On the eve of the 45th anniversary of the 1973 Yom Kippur War, according to the Hebrew calendar, the Israeli army archives released the minutes on Monday of a meeting of the army General Staff on October 5, 1973, a day before the surprise attack on Israel by Egyptian and Syrian forces.
The meeting opened with remarks by the head of the Intelligence Corps, Maj. Gen. Eli Zeira, who reported on unusual developments on the Syrian and Egyptian fronts, but concluded his report by saying: "None of these things change the basic assessment of the Intelligence Corps that the probability of war initiated by Egypt and Syria is still very low." The chance that war would break out, Zeira asserted, was "low, and even lower than low."
Many details of the meeting had been known before Sunday's release of the minutes, but it is only now that that complete minutes of the meeting have made public.
In response to Zeira's assessment, army Chief of Staff David Elazar remarked that he thought "the danger that war would break out was less likely that that it would not break out." Elazar wrapped up his comments by saying: "I don’t think they are about to start a war. … If I were a commentator … I would say that I don’t think it will happen." But he added: "Since we don’t only engage in commentary but are responsible for [dealing with] the situation, we need to take the necessary military steps."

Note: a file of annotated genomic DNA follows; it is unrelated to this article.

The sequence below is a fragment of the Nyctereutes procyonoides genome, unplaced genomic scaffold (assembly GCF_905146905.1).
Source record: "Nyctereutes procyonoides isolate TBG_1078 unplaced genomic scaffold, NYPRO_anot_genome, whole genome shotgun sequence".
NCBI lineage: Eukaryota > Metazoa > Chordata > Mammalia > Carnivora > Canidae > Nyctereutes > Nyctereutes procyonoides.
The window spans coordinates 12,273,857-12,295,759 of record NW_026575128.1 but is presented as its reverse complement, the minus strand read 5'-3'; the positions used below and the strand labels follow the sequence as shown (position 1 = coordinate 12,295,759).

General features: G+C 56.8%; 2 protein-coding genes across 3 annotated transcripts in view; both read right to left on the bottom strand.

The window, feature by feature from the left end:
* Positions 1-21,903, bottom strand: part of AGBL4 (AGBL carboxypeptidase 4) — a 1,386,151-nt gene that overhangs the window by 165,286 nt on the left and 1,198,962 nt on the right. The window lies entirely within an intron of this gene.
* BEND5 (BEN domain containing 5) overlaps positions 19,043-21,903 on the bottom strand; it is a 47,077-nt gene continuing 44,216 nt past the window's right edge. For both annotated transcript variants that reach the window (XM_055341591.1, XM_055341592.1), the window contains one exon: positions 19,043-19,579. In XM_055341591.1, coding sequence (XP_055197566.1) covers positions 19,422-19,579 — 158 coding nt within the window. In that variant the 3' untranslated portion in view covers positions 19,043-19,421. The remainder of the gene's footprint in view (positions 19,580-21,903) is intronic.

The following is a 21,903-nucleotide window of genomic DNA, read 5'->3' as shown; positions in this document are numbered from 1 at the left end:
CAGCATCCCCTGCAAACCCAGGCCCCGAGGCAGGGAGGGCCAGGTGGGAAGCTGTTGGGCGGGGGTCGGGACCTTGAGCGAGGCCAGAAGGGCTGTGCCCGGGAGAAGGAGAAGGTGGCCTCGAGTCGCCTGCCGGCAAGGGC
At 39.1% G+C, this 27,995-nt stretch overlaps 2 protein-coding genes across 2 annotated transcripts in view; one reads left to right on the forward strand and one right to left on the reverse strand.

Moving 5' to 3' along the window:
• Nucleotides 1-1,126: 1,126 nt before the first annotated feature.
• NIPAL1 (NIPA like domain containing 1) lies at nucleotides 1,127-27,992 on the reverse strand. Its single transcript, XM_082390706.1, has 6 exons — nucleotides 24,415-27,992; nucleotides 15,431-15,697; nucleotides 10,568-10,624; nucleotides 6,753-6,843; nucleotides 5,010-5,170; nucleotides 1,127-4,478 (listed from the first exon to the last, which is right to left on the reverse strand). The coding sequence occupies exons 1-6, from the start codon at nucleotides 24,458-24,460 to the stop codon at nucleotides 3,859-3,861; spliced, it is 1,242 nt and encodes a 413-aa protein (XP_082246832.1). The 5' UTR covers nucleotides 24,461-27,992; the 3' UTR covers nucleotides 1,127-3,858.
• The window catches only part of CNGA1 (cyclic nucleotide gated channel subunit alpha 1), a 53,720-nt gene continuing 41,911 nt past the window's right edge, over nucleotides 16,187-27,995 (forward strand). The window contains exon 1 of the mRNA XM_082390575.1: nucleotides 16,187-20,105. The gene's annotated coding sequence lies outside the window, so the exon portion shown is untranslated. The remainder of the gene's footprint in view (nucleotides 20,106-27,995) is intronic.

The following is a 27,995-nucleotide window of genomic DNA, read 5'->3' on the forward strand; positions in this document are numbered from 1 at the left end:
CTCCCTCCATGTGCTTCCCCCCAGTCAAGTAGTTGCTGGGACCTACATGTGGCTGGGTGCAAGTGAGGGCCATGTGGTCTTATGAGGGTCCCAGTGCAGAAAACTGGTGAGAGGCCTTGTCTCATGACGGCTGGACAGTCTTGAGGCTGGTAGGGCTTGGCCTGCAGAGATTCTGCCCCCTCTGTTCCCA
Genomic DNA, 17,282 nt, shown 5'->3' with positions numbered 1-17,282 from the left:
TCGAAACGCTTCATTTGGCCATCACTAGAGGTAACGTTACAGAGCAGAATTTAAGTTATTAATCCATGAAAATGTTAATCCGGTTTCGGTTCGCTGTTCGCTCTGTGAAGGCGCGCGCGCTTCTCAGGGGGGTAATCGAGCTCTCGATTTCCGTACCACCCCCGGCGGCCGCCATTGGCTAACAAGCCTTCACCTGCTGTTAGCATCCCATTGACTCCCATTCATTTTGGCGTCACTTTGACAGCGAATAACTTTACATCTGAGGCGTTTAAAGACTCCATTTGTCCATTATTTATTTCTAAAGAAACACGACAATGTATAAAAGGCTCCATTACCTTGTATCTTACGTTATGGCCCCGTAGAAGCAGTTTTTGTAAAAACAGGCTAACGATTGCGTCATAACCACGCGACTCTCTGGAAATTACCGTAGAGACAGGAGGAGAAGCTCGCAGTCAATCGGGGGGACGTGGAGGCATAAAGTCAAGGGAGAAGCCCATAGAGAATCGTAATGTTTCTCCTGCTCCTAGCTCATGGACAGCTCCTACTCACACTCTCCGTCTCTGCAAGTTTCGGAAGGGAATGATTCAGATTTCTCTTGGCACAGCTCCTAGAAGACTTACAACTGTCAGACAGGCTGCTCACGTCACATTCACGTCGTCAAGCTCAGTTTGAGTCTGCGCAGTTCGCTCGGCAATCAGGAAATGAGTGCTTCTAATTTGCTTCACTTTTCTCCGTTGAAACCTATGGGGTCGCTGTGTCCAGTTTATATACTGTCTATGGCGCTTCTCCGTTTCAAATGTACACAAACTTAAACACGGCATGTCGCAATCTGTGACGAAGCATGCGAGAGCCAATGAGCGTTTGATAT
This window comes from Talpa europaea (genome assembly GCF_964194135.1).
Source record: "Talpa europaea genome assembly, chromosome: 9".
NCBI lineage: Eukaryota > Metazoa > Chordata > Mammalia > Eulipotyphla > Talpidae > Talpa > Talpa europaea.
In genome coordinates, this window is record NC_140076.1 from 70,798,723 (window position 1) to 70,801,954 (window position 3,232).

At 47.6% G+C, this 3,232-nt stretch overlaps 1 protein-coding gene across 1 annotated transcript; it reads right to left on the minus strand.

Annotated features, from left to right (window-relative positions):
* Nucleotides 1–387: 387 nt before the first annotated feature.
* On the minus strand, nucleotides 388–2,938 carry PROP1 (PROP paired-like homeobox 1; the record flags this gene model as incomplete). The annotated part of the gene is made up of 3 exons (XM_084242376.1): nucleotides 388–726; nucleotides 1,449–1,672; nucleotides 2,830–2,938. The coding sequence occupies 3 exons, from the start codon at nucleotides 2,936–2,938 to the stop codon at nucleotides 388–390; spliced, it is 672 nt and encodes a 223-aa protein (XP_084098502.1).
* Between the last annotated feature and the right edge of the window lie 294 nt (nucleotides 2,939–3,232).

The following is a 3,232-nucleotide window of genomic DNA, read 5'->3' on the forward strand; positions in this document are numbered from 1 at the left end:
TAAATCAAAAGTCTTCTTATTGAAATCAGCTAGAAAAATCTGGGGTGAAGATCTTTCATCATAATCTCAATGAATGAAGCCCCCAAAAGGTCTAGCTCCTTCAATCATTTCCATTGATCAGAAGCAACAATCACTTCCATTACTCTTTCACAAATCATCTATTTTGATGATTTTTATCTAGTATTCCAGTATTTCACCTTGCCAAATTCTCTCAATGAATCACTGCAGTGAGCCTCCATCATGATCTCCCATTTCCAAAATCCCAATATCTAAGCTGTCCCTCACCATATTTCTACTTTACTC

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Elazar also expressed concern that in the event that war did break out on short notice, or without any notice whatsoever, troops would need to be called up immediately. "From that standpoint, we face a limitation of sorts, because on Yom Kippur, there is no radio," the chief of staff said.
Elazar was referring to the fact that radio (and domestic television) broadcasts go off the air on the Jewish Day of Atonement, the holiest day of the Jewish calendar.
He proposed a creative solution to the problem, suggesting that every Israeli household could be called and told to tune to an Army Radio frequency, where call-up codes would be broadcast.
"We will be prepared for every situation," Elazar vowed. "As is known, we have no interest in war, and would very much not have wanted that it happen to us as a complete surprise. It won't be a complete surprise … but if we have a warning and know that it is going to happen 24 hours later, and we manage to organize ourselves a little, then I am sure that we will do it very well, and I hope that we achieve all of the [goals of our] future plans for the future .… "
He closed the meeting with the traditional Yom Kippur greeting, "Hatima tova," may you be inscribed in the Book of Life.